Leonid Eksler, Roei Aviram, Amir Elalouf,
Abstract:
In this paper, the authors present an EOQ model with substitutions between products and a dynamic inventory replenishment policy. Their key assumption is that many products in the market are substitutable at different levels, and that, in most cases, a customer who discovers that a desired product is unavailable will choose to consume a product with similar attributes or functionality, rather than not purchase at all. Therefore, given a firm that stocks multiple substitutable products, the authors assume that a stock out of one product has a direct impact on other products’ demand. The main purpose of our model is to enable inventory managers to develop ordering policies that ensures that, in the event that a specific product runs out and cannot be replenished due to unforeseen circumstances, the consequent increase in demand for related products will not cause further stock out incidents. To this end, the authors introduce a dependency factor, a variable that indicates the level of dependency, or correlation, between one product and another. The dependencies among the various products offered by the firm are embedded into the EOQ formula and assumptions, enabling managers to update their ordering schedules as needed. This approach has the potential to generate more practical and realistic purchasing and inventory optimization policies.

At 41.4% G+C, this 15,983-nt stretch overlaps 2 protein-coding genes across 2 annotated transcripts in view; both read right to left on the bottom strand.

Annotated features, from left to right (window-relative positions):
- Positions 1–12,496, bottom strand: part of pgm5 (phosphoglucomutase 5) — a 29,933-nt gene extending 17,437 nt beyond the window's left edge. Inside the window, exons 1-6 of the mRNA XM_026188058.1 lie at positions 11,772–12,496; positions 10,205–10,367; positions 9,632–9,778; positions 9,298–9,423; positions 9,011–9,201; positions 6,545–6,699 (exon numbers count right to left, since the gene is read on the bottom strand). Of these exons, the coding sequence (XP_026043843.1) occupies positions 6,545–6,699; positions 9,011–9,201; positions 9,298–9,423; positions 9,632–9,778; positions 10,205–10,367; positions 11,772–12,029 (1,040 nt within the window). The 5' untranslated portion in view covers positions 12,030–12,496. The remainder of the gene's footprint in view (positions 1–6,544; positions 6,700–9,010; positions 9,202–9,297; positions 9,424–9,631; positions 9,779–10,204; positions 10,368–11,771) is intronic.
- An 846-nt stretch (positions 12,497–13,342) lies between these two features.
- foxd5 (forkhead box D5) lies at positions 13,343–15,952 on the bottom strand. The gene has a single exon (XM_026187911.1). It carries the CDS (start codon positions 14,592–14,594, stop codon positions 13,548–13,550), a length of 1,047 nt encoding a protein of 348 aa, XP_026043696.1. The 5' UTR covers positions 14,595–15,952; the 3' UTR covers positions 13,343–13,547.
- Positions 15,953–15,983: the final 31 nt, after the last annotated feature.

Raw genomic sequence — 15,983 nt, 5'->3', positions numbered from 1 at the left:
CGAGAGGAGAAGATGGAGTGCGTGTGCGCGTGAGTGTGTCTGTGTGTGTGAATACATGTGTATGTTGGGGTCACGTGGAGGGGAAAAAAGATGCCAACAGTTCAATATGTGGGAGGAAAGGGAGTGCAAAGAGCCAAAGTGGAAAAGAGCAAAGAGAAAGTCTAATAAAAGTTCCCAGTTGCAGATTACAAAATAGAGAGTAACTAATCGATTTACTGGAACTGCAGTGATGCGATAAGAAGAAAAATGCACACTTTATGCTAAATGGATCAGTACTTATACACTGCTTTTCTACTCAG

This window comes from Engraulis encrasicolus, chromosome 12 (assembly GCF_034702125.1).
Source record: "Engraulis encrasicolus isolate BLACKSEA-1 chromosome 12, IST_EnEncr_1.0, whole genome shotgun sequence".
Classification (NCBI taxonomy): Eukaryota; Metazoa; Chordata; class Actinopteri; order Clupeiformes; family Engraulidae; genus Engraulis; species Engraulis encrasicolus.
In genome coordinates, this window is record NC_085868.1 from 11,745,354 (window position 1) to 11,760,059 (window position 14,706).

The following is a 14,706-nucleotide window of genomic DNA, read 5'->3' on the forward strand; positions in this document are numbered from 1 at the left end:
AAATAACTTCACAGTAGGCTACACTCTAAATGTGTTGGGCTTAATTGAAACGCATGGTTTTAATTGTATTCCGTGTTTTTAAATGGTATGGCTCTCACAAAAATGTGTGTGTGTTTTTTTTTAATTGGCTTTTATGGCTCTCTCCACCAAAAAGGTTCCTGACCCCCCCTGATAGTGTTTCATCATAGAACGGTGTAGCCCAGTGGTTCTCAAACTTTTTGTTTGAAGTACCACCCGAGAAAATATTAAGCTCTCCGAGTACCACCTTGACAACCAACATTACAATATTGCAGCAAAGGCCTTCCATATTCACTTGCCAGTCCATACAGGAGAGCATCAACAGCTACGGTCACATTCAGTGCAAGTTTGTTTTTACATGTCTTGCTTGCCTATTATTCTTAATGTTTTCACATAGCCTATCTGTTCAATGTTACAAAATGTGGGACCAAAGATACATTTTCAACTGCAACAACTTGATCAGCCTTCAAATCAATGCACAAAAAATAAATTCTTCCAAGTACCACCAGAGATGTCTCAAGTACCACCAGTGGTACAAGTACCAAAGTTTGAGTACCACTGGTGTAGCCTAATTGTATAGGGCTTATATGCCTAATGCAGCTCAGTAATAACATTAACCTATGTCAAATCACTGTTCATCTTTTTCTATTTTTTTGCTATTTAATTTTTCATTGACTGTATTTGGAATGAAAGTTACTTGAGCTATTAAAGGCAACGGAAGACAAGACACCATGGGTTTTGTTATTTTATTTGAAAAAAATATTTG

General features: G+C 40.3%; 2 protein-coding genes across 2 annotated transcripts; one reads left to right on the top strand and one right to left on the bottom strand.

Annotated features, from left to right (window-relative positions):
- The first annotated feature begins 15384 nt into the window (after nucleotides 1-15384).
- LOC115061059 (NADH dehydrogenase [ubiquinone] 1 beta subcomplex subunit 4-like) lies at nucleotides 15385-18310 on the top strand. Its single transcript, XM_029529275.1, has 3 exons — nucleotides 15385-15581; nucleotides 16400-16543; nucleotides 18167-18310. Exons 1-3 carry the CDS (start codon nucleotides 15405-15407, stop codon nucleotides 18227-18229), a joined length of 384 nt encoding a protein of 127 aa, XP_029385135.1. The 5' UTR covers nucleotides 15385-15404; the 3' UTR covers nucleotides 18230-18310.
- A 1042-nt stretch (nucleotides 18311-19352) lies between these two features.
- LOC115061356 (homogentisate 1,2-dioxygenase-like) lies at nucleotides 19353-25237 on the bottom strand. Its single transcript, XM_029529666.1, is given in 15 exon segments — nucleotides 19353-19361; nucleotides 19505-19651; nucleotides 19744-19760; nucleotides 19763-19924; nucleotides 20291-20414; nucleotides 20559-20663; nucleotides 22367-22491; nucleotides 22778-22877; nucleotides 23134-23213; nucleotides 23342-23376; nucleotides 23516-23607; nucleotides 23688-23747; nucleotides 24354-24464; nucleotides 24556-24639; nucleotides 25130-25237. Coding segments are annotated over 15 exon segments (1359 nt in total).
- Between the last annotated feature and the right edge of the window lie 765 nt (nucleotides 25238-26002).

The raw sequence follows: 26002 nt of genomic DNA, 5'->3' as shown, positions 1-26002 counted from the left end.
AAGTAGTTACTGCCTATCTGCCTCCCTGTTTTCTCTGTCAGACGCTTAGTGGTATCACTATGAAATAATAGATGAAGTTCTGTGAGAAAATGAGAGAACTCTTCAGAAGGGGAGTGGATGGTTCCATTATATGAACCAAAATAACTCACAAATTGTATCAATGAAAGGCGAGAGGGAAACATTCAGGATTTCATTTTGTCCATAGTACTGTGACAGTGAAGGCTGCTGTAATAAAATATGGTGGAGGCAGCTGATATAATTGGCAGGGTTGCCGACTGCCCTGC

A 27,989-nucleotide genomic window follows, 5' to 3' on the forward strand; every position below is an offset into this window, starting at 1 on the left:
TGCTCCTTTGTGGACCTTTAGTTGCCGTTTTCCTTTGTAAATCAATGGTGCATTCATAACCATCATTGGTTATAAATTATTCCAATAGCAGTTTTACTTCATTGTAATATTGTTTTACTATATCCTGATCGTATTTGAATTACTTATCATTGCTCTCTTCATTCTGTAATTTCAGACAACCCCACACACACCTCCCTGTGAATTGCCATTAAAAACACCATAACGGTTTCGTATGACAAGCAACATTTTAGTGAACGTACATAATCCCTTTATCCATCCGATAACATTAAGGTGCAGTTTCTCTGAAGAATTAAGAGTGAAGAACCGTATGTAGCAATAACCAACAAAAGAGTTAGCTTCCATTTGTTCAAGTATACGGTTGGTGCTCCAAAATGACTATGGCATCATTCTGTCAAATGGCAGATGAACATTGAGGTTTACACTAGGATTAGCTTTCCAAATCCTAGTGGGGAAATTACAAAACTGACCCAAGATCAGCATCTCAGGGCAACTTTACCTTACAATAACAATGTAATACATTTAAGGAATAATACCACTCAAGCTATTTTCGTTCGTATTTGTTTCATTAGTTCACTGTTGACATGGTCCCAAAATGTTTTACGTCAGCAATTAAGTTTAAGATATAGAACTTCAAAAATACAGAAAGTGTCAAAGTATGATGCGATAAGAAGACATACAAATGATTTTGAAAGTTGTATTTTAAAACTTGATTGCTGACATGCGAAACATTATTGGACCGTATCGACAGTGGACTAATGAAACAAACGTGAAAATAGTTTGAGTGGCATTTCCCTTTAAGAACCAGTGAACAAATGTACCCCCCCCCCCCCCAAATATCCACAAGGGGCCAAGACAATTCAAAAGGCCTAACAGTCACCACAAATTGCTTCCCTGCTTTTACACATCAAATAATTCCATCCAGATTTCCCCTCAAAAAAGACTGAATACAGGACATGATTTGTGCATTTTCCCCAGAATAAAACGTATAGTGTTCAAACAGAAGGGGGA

, Miruna Mazurencu-Marinescu-Pele
Abstract:
In this paper the authors investigate the statistical properties of some cryptocurrencies by using three layers of analysis: alpha-stable distributions, Metcalfe’s law and the bubble behaviour through the LPPL modelling. The results show, in the medium to long-run, the validity of Metcalfe's law (the value of a network is proportional to the square of the number of connected users of the system) for the evaluation of cryptocurrencies; however, in the short-run, the validity of Metcalfe’s law for Bitcoin is questionable. According to the bidirectional causality between the price and the network size, the expected price increase is a driver for more investors to join the Bitcoin network, which may lead in the end to a super-exponential price growth, possibly due to a herding behaviour of investors. The authors then used LPPL models to capture the behaviour of cryptocurrencies exchange rates during an endogenous bubble and to predict the most probable time of the regime switching. The main conclusion of this paper is that Metcalfe’s law may be valid in the long-run, however in the short-run, on various data regimes, its validity is highly debatable.